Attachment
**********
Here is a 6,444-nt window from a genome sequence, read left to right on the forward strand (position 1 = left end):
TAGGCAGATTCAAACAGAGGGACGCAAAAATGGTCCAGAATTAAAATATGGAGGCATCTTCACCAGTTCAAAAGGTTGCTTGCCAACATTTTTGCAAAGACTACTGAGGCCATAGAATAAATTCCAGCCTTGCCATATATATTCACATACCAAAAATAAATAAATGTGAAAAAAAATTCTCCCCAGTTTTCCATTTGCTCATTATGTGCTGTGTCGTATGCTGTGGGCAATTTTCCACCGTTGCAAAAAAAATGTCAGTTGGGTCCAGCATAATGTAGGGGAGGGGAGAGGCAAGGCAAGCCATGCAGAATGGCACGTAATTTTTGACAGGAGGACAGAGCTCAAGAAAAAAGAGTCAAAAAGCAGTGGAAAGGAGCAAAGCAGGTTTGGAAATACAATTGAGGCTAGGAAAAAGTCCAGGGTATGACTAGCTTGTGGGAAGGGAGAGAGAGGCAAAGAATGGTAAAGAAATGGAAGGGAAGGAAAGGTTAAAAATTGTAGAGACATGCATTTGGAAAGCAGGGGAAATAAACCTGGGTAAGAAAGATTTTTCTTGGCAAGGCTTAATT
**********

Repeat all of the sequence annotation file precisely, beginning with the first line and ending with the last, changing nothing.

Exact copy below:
Here is a 6,444-nt window from a genome sequence, read left to right on the forward strand (position 1 = left end):
TAGGCAGATTCAAACAGAGGGACGCAAAAATGGTCCAGAATTAAAATATGGAGGCATCTTCACCAGTTCAAAAGGTTGCTTGCCAACATTTTTGCAAAGACTACTGAGGCCATAGAATAAATTCCAGCCTTGCCATATATATTCACATACCAAAAATAAATAAATGTGAAAAAAAATTCTCCCCAGTTTTCCATTTGCTCATTATGTGCTGTGTCGTATGCTGTGGGCAATTTTCCACCGTTGCAAAAAAAATGTCAGTTGGGTCCAGCATAATGTAGGGGAGGGGAGAGGCAAGGCAAGCCATGCAGAATGGCACGTAATTTTTGACAGGAGGACAGAGCTCAAGAAAAAAGAGTCAAAAAGCAGTGGAAAGGAGCAAAGCAGGTTTGGAAATACAATTGAGGCTAGGAAAAAGTCCAGGGTATGACTAGCTTGTGGGAAGGGAGAGAGAGGCAAAGAATGGTAAAGAAATGGAAGGGAAGGAAAGGTTAAAAATTGTAGAGACATGCATTTGGAAAGCAGGGGAAATAAACCTGGGTAAGAAAGATTTTTCTTGGCAAGGCTTAATT